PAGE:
What is Open Theism?

Open theism is a model of God emphasizing divine love and responsiveness to creatures. The term “open” is used in two important ways: (1) God is open to what creatures do and (2) the future is open in that there is more than one possible future. What we call “the” future is not an already determined blueprint of what will happen—it is not set in stone. Rather, it is like a create your own story book.

It resonates with the spirituality of many Christians throughout the history of the church especially when it comes to prayer. Many Christians feel that our prayers or lack of them can make a difference as to what God does. It also addresses questions about how we should understand God’s role in suffering and evil in our lives.

The Key Ideas of Openness Theology

God gives freedom to humans and does not micromanage what happens. God enters into genuine give-and-receive relations with creatures. For example, God truly responds to our prayers. God responds to contingencies and adjusts divine plans, if necessary, in response to our prayers and actions. Though the divine nature does not change, God does have changing emotions, plans, and actions. Also, because God chooses to elicit our free collaboration in divine plans God takes risks that we will act in ways contrary to the divine intentions.

The model arises out of theological traditions that affirm human freewill but modifies them on two key points. First, open theism holds that God is temporal and everlasting rather than timeless (atemporal). Second, because the future exists as possibilities of what might happen God possesses what is called dynamic omniscience in which God has exhaustive knowledge of the past and present and understands “the future” as what might happen. Divine omniscience is dynamic in that God constantly acquires knowledge of which possible future actions creatures select to actualize. The so-called “future” does not exist as a reality and since God knows reality as it is, the future is not known. God is not caught off-guard-since God knows the possibilities and anticipates what we will do. Open theists reject other accounts of divine knowledge such as simple foreknowledge or middle knowledge.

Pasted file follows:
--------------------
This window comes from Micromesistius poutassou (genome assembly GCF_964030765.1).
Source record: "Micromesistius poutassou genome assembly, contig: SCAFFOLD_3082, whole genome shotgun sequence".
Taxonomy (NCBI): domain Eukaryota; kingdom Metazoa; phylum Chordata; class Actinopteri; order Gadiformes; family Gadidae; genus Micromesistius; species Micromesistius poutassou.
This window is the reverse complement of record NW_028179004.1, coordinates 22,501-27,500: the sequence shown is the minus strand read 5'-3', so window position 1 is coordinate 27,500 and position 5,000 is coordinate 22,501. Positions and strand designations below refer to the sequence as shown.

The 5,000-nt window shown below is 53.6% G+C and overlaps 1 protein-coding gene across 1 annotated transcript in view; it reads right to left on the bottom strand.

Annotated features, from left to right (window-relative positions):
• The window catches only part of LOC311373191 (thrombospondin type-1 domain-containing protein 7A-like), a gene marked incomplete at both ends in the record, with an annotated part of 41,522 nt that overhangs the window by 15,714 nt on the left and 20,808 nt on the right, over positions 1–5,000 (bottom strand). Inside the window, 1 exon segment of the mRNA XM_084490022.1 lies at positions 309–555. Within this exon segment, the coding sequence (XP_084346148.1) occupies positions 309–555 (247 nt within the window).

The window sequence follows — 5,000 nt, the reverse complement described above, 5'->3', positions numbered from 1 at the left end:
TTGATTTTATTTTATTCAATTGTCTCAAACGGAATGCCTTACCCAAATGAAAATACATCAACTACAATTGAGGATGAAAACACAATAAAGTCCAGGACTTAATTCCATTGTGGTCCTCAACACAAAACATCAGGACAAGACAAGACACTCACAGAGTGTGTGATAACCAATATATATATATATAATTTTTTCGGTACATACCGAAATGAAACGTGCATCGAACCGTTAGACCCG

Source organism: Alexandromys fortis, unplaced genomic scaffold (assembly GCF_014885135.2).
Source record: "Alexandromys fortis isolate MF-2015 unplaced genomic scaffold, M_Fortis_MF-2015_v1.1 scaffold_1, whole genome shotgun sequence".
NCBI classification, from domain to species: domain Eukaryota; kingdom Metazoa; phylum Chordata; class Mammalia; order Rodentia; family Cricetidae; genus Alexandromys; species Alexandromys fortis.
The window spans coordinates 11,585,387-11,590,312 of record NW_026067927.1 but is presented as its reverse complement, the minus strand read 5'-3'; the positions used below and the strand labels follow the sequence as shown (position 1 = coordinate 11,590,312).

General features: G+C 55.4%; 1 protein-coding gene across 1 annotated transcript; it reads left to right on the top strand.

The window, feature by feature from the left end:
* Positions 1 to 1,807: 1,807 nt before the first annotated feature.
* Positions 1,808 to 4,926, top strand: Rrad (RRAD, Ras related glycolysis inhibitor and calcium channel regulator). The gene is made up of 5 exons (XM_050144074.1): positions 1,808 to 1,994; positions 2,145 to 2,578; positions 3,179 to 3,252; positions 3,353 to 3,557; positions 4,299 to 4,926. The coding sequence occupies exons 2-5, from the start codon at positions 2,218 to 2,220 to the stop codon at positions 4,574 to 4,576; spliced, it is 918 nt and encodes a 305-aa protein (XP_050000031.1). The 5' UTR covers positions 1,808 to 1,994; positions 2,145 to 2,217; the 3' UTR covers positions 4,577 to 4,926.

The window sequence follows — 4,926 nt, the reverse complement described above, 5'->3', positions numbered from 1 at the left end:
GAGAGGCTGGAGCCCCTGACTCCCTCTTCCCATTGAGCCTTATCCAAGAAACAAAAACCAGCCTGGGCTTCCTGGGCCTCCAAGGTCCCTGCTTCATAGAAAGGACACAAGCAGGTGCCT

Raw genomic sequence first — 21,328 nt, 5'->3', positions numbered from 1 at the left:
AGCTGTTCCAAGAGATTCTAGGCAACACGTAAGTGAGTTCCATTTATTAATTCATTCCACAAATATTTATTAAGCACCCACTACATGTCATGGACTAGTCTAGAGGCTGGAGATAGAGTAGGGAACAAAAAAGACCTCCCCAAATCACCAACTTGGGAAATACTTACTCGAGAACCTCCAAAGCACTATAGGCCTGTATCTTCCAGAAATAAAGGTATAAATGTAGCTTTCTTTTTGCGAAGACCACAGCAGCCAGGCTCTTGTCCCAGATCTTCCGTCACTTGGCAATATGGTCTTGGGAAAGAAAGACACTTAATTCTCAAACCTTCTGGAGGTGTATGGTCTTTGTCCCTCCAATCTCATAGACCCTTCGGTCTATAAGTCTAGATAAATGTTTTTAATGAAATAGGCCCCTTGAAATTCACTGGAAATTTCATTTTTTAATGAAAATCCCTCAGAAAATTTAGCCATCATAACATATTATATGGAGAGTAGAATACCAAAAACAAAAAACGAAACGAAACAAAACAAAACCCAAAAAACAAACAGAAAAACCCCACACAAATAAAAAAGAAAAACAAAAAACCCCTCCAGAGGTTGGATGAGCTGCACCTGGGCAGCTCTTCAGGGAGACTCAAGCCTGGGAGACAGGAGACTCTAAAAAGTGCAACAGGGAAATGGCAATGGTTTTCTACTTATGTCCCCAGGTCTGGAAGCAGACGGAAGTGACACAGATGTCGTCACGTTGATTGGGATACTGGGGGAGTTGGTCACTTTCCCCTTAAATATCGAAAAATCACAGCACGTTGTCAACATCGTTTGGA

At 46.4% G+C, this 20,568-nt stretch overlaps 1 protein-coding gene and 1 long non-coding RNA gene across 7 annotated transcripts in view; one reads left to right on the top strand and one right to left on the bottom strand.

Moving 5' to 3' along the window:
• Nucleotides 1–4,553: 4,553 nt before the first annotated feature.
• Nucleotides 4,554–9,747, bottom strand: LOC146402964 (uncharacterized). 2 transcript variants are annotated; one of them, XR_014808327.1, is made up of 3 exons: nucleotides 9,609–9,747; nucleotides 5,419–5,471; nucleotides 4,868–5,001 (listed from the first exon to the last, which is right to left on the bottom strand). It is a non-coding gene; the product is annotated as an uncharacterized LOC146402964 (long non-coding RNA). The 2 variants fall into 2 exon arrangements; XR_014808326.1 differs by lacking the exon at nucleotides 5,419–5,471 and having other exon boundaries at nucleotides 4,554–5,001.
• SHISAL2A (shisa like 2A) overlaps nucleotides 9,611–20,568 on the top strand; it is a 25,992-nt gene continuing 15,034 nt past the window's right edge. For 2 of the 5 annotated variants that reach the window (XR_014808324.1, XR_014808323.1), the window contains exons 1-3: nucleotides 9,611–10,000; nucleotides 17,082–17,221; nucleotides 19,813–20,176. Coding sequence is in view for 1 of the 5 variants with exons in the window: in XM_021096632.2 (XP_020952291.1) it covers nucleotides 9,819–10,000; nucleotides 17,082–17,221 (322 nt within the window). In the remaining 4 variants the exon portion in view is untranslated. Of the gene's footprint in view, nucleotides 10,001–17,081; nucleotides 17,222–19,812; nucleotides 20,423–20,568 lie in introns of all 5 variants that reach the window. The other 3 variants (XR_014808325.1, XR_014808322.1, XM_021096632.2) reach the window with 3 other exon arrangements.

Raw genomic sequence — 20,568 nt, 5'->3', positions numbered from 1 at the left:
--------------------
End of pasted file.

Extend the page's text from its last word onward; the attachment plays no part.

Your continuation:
The affirmation of divine temporality and dynamic omniscience are the most controversial elements in this proposal. However, the watershed issue in the debate is not whether God has exhaustive definite foreknowledge of future events but whether God is ever affected by and responds to what we do. This is the same watershed that divides theological determinism (such as Calvinism) from traditional freewill forms of Christianity such as Eastern Orthodoxy, Wesleyanism, and Arminianism.

“There is no such thing as logically unqualified omniscience. We all place restrictions on divine possibilities at some point.”

Keith Ward

The name open theism was coined in the 1990’s by a group of theologians and philosophers though the view actually existed prior to the time of Jesus and there are Jewish and Islamic varieties as well. Support for the view utilizes reasons from sources such as the Bible, theology, philosophy, and life experiences. Though proponents believe a strong case for open theism can be made, they do not claim that it is the only rational position that Christians can affirm. Information on support for the position and who has affirmed it in history is available in the articles in this section.

Open Theism Throughout History

Open Theism Timeline

View the complete Open Theism timeline on The Open View, courtesy of Tom Lukashow.

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